Data are pulled from the buffer, and loaded into the Snowflake data warehouse, through a process known as the loader. The function of this loader is to collate data arriving for individual customers into per-customer load requests, as well as format and forward data and metadata in a mode suitable for semi-structured SQL processing.
All the stages until now clearly keep a separation between “the data” that the customer initially provided, and “the metadata” that were captured around the data. Because the data are loaded in a form as un-touched as possible into the first permanent store, it is always possible for the customer to change their mind about how to process data, and go back to the initial data store to apply new processing rules. We call this unmodified original data “evidence.”
Once evidence is loaded into the base layer (which we call the “Observations table” or the “firehose”) the process of refining and shaping it to well-behaved entities with relations starts. When starting with Observe, a customer will get one or more pre-installed transformation configurations, for example for AWS infrastructure or Kubernetes clusters, but the platform allows customers to modify these initial configurations, to extend them with further derived configurations, and to create new basic configurations from scratch.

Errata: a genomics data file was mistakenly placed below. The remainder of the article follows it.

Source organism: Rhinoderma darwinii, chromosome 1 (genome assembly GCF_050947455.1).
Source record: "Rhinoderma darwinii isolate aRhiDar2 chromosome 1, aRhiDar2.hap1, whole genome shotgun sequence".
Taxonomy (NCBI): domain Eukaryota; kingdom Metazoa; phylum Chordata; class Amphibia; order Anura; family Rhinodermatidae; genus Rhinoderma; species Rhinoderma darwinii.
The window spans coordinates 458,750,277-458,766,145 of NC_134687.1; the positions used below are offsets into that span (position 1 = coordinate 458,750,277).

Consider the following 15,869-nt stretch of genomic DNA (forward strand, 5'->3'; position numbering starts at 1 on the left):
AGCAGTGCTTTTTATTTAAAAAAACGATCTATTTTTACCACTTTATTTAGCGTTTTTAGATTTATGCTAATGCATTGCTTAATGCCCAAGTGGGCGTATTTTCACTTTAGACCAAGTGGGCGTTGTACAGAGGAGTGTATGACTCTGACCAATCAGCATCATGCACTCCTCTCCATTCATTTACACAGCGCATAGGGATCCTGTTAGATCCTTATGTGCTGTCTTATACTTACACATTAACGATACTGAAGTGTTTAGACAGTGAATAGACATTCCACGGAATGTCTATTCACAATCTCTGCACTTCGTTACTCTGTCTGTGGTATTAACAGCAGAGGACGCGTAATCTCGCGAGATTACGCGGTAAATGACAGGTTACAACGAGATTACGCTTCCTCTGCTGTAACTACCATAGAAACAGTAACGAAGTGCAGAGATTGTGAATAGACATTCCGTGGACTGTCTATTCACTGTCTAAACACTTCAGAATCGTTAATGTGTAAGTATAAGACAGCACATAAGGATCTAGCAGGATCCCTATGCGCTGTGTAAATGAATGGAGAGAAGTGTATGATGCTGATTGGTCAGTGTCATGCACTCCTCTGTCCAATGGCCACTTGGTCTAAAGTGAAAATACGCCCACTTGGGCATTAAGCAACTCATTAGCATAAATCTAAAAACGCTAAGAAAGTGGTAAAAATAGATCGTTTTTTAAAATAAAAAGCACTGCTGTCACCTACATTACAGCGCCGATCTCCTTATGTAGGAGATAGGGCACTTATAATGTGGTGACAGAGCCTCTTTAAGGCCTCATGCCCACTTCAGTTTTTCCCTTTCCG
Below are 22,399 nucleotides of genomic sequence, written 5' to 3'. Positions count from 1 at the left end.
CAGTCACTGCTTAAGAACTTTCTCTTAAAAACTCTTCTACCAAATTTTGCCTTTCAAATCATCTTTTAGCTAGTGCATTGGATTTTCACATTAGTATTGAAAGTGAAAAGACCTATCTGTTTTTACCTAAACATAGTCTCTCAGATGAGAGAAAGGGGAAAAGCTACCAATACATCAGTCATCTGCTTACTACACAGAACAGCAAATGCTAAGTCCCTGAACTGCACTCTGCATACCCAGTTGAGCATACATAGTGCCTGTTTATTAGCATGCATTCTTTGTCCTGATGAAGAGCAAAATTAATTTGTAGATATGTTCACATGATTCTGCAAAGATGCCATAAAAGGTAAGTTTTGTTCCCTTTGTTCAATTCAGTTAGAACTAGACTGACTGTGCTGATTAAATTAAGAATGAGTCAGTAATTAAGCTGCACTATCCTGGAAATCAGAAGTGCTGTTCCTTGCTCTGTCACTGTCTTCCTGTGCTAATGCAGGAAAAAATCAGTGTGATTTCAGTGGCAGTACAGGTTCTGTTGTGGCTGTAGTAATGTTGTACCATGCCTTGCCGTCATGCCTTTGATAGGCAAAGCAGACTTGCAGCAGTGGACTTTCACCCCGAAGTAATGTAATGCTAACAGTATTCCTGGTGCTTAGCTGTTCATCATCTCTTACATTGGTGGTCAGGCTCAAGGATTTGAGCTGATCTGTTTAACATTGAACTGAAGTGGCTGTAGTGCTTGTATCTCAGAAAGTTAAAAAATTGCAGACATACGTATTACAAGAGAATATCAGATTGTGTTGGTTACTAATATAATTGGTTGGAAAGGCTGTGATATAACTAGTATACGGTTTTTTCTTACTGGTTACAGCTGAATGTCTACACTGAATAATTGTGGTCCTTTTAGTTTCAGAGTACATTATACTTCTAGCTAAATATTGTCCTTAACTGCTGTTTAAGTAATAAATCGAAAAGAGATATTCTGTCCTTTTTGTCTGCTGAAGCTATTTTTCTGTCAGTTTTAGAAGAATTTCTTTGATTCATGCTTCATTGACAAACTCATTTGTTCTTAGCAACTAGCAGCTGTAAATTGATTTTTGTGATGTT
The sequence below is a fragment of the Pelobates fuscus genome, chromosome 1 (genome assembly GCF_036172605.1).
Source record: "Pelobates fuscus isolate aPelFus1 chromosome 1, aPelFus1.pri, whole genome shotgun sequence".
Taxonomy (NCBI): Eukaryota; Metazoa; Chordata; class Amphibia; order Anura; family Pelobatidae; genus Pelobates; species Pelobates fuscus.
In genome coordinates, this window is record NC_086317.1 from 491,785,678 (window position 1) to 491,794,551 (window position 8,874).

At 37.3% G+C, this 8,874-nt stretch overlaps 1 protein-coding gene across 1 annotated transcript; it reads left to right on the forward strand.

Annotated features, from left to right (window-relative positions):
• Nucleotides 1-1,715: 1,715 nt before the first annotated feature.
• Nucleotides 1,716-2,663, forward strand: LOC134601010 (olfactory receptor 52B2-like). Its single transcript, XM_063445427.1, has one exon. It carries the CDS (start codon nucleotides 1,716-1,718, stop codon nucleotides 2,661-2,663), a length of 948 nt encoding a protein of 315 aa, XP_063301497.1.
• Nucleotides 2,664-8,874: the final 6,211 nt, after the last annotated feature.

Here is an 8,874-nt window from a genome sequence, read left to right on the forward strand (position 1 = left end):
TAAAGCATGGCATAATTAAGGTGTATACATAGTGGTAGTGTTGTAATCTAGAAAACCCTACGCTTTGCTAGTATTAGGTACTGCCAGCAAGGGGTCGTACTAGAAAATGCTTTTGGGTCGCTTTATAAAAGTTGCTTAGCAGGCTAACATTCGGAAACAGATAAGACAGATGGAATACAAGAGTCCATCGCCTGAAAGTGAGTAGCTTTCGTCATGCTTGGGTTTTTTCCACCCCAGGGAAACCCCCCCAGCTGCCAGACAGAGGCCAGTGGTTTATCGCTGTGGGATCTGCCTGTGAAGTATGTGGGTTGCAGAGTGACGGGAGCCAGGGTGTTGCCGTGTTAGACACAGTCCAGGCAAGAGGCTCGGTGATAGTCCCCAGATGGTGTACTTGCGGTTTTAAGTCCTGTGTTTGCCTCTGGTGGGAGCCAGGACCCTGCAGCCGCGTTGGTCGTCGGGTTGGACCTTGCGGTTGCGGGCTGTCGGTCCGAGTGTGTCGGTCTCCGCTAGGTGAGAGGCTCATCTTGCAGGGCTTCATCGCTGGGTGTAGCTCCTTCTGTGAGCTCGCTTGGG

Transformation is viewed as successive steps of refinement, where datasets are selected, filtered, and processed out of the raw observation stream. For example, a set of rules may select observations from a Kubernetes apiserver that talks about container creation, lifetime, and death, and extract the container ID, cluster ID, and other relevant fields out of those log events, and create a dataset called “container events.” A further derived transform may take these container events, identify resource keys in the events (in this case, cluster ID + cluster-specific container ID,) and make the system build a resource out of this set of updates. Those resources are then available to other processing streams that happen to have the same kind of identifier in them, so we can talk about “services running in containers” and so forth.